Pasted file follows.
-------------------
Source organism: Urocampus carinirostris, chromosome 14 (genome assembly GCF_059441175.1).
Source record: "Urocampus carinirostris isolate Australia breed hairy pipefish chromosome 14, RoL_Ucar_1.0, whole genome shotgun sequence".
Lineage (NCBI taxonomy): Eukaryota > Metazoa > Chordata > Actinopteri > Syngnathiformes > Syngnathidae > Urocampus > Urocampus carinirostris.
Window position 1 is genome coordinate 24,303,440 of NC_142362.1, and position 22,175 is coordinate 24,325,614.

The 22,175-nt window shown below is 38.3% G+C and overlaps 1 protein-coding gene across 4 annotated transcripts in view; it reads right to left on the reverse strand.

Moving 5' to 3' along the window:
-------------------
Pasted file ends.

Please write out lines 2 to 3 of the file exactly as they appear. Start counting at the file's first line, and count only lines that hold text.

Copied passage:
Source record: "Urocampus carinirostris isolate Australia breed hairy pipefish chromosome 14, RoL_Ucar_1.0, whole genome shotgun sequence".
Lineage (NCBI taxonomy): Eukaryota > Metazoa > Chordata > Actinopteri > Syngnathiformes > Syngnathidae > Urocampus > Urocampus carinirostris.